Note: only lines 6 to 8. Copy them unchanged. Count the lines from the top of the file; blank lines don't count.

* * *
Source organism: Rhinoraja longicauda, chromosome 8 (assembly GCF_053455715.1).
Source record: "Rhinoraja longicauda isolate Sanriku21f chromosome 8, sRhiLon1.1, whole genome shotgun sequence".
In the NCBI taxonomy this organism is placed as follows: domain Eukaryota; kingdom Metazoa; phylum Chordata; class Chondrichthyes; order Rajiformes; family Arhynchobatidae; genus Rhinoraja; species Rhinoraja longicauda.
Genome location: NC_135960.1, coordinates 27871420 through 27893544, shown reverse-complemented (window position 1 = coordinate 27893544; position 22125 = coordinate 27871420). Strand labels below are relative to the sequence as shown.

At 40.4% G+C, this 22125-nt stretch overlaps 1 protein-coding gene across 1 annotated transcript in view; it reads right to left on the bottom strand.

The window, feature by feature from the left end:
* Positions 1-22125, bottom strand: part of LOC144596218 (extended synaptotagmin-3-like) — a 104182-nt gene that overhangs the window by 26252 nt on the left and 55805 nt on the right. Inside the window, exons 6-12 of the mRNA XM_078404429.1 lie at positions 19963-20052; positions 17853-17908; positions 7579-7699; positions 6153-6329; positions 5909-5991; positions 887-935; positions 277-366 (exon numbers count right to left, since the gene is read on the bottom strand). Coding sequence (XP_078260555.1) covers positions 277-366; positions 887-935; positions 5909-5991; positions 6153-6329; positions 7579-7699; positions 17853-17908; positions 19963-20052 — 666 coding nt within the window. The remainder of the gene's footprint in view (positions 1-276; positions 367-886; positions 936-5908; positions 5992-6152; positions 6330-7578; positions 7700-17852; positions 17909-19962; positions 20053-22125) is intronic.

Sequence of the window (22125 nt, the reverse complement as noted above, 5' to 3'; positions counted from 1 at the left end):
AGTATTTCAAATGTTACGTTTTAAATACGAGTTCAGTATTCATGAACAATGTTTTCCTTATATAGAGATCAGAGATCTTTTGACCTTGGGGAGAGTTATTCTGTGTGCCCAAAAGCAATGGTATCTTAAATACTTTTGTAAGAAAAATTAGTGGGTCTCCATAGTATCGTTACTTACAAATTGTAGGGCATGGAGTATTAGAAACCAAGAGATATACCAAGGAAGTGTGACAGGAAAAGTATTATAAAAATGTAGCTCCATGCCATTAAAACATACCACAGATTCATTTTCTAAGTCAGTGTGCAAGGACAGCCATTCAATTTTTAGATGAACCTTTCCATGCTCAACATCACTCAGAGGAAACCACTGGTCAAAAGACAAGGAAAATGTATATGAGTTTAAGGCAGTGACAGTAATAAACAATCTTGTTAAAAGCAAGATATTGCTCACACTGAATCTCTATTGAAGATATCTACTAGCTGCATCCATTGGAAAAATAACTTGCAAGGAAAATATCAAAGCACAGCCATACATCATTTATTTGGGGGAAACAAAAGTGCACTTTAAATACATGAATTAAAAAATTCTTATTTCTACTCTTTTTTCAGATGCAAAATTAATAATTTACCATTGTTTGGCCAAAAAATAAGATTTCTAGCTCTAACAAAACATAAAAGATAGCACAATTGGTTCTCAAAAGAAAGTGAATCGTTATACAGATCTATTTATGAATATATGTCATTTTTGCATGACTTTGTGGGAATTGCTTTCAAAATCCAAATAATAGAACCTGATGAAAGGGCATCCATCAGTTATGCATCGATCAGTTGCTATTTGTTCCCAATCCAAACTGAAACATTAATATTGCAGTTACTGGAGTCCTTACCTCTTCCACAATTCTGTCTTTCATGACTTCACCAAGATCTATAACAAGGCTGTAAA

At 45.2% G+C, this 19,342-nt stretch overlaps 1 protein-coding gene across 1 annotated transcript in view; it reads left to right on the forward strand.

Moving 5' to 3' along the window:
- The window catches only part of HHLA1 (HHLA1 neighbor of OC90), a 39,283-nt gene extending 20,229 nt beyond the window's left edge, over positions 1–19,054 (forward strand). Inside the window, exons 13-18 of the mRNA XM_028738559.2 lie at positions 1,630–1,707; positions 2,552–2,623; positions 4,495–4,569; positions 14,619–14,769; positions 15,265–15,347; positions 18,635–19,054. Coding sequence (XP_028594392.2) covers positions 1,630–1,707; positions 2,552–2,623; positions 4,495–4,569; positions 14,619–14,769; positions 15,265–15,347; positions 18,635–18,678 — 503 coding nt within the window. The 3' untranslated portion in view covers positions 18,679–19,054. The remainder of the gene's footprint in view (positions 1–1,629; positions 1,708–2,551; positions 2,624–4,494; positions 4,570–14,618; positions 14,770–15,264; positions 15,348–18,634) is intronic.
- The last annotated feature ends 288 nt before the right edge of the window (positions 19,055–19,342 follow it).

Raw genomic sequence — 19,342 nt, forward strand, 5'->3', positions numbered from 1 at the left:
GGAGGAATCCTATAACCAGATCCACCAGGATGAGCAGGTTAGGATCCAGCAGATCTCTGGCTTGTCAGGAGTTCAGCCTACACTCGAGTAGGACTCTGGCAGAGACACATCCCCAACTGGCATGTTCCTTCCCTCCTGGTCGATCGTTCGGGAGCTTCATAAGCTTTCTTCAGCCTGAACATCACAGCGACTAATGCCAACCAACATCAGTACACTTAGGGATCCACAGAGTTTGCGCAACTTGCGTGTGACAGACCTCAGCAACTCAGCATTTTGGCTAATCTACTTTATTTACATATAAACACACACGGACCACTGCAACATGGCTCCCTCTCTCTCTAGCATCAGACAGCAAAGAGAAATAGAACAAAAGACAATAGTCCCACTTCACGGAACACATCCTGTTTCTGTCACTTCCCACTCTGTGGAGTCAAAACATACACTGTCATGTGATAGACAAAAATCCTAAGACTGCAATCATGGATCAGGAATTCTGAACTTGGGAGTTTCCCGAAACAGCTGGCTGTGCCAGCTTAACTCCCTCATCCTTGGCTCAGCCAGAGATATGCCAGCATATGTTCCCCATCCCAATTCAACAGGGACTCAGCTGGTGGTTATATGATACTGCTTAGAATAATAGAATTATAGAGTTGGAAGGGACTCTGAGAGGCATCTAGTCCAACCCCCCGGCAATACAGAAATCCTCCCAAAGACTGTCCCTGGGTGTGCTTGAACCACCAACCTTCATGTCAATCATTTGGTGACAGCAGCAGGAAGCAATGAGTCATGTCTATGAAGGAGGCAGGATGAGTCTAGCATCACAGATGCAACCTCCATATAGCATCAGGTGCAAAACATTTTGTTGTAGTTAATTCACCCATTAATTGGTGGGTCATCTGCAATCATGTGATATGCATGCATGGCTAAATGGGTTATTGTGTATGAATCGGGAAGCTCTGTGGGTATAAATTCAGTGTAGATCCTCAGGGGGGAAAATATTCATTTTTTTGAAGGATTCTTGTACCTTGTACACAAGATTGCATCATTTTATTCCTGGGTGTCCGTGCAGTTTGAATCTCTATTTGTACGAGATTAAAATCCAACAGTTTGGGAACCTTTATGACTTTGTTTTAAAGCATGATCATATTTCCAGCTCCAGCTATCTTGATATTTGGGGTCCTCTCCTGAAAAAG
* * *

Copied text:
The window, feature by feature from the left end:
* Positions 1-22125, bottom strand: part of LOC144596218 (extended synaptotagmin-3-like) — a 104182-nt gene that overhangs the window by 26252 nt on the left and 55805 nt on the right. Inside the window, exons 6-12 of the mRNA XM_078404429.1 lie at positions 19963-20052; positions 17853-17908; positions 7579-7699; positions 6153-6329; positions 5909-5991; positions 887-935; positions 277-366 (exon numbers count right to left, since the gene is read on the bottom strand). Coding sequence (XP_078260555.1) covers positions 277-366; positions 887-935; positions 5909-5991; positions 6153-6329; positions 7579-7699; positions 17853-17908; positions 19963-20052 — 666 coding nt within the window. The remainder of the gene's footprint in view (positions 1-276; positions 367-886; positions 936-5908; positions 5992-6152; positions 6330-7578; positions 7700-17852; positions 17909-19962; positions 20053-22125) is intronic.

Sequence of the window (22125 nt, the reverse complement as noted above, 5' to 3'; positions counted from 1 at the left end):